Play doctor, listen to patient histories, learn how brains work and malfunction and tread the fine line between insanity and normality in this unusual museum of psychiatry. Seven psychiatric hospices around the Netherlands have contributed to the collection of histories, instruments of treatment and interactive exhibits on display. It’s rather appropriately housed in the Dolhuys building which in the 15th and 16th centuries provided begging licenses for leppers and housed mentally ill people who were a danger to themselves. Wander through touching displays of patients’ belongings and learn about specific patients at interactive terminals. See a treatment room, discover the evolution of psychiatric treatment, and see tools used by patients put to work making shoes and clothing. Take interactive tests to see how your reactions compare to ‘normal’ ones, see what it’s like to be mentally ill, and enjoy temporary exhibits with a focus on mental health. Though you can get an English Audio guide, much of the interactive audio at the exhibits is in Dutch The museum also has a café located next door in an adjoining chapel. Entrance is € 8,50 for adults and €6 for children. The museum is closed on Mondays.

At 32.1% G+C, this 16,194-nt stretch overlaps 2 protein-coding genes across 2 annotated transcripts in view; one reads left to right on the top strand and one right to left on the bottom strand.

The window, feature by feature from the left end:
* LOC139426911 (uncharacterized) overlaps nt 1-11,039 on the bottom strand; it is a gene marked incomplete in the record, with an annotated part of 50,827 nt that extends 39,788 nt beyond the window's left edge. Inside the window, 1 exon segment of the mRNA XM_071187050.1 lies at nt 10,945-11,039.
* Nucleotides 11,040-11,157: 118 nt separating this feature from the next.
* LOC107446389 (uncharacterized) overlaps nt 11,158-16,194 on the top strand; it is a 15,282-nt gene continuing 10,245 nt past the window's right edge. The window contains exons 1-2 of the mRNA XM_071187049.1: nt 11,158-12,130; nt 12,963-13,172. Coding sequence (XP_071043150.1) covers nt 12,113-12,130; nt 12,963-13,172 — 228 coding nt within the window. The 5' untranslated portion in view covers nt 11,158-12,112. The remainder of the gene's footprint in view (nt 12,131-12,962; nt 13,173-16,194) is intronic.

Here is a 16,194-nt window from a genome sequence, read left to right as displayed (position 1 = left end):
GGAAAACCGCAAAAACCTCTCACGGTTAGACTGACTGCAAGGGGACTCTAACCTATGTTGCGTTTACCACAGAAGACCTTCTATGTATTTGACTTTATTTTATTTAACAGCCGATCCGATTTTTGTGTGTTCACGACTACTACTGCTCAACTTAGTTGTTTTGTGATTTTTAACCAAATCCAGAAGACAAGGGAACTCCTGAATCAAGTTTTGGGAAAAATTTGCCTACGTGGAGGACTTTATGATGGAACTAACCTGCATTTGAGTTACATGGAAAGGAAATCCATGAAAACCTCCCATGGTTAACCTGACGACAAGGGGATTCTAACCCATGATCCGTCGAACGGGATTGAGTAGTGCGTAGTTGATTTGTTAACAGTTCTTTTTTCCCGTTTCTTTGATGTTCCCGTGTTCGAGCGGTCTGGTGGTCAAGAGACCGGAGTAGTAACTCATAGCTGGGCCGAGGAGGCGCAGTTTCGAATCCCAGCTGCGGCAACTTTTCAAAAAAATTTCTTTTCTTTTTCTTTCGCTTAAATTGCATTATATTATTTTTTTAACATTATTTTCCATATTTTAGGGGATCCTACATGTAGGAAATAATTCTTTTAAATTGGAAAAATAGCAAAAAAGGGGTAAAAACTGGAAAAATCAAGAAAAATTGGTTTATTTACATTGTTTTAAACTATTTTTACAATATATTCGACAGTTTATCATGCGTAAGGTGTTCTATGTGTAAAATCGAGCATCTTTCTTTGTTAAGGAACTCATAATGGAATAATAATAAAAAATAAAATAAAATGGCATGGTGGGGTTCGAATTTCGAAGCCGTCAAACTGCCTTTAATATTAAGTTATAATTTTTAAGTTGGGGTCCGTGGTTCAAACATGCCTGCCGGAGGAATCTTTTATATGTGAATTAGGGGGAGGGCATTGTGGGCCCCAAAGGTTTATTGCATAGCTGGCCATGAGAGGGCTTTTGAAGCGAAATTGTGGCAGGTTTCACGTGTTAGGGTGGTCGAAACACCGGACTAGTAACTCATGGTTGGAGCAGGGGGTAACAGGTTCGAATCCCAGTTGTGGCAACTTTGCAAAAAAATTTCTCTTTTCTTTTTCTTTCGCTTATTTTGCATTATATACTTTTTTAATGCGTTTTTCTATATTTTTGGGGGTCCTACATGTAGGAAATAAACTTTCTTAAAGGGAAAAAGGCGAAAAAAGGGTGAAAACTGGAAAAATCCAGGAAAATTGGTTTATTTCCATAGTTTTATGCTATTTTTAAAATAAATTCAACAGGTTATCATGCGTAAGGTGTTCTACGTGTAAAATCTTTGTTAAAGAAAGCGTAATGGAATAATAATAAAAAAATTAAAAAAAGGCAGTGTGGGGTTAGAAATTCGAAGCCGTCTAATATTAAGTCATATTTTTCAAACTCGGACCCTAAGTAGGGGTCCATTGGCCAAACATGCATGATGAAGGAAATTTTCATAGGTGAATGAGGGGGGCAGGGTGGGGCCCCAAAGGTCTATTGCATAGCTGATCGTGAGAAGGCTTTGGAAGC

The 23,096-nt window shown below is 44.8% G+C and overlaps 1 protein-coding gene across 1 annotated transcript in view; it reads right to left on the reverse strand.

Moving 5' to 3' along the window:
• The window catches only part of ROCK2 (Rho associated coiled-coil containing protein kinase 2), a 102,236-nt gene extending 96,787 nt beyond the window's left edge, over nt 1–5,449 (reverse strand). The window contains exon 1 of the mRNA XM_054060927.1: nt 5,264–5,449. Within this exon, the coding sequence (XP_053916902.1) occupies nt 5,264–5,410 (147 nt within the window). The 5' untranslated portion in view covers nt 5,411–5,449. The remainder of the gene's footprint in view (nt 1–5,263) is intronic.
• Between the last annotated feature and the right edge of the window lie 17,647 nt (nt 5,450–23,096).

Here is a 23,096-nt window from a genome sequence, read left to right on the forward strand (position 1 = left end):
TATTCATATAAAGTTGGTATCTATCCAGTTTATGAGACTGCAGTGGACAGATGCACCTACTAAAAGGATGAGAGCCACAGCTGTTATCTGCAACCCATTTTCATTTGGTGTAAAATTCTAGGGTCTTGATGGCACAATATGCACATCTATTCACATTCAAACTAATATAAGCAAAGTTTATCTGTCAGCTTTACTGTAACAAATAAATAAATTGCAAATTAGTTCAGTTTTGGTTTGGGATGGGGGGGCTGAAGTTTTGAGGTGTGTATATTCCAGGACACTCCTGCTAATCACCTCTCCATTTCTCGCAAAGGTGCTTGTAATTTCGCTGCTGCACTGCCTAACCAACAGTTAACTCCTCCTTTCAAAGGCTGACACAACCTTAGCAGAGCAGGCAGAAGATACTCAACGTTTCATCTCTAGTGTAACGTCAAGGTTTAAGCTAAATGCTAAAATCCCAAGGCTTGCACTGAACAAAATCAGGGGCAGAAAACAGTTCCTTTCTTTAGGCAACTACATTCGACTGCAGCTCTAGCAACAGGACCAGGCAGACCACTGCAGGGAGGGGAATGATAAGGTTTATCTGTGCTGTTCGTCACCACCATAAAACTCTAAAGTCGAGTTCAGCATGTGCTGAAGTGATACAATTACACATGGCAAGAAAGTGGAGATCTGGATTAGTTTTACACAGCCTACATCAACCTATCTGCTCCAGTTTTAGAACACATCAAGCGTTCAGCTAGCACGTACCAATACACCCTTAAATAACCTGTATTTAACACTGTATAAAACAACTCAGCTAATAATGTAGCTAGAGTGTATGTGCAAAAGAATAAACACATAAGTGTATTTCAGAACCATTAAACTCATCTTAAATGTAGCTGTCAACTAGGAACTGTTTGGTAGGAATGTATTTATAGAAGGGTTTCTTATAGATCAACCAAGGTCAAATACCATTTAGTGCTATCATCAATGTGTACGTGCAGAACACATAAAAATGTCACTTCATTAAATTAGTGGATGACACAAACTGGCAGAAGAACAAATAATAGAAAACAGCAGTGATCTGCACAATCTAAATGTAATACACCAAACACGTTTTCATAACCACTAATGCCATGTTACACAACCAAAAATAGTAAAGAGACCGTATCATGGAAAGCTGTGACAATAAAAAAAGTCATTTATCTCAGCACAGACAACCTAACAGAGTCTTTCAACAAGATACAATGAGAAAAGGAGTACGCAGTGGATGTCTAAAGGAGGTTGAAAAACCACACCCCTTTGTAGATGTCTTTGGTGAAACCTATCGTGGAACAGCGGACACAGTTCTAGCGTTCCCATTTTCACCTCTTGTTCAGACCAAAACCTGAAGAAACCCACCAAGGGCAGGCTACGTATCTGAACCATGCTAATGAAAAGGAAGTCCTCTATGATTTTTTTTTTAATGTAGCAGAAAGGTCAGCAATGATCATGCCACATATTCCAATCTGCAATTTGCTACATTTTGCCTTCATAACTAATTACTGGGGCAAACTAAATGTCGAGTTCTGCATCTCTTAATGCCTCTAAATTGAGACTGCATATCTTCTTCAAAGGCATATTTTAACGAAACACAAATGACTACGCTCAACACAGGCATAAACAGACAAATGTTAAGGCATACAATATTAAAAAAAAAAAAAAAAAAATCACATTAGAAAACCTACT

Haarlem is the beginning of one of the most picturesque driving routes in Europe, through fields of blossoming flowers to the town of Leiden. It’s definitely a trip you’ll want to pack your camera for! Adventurous cyclists can ride the 25 miles (40 kilometers) to Leiden or do a shorter trip to the start of the fields and back to Haarlem. Known as the Bollenstreek Route, the drive is at its most beautiful from February to May. There are a multitude of roadside stalls where you can pick up some of those lovely blooms that seem to pattern the landscapes right up to the horizon. Tulips (a huge export industry in Holland since the 16th century, crocuses, daffodils and irises are among the vibrant palette you’ll see on this drive. On the way to Leiden you can stop in at Lisse to wander through the winding, flower-strewn pathways of the woodland Keukenhof Garden and Castle. Leiden is worth the drive. The picturesque town features the Netherland’s oldest Botanical Gardens planted in the 16th century, art galleries, windmill, ethnology and antiquities museums and historic canal-front buildings. There are some very good restaurants and bistros here too, which serve up seasonal fare and feature lovely displays of cut flowers!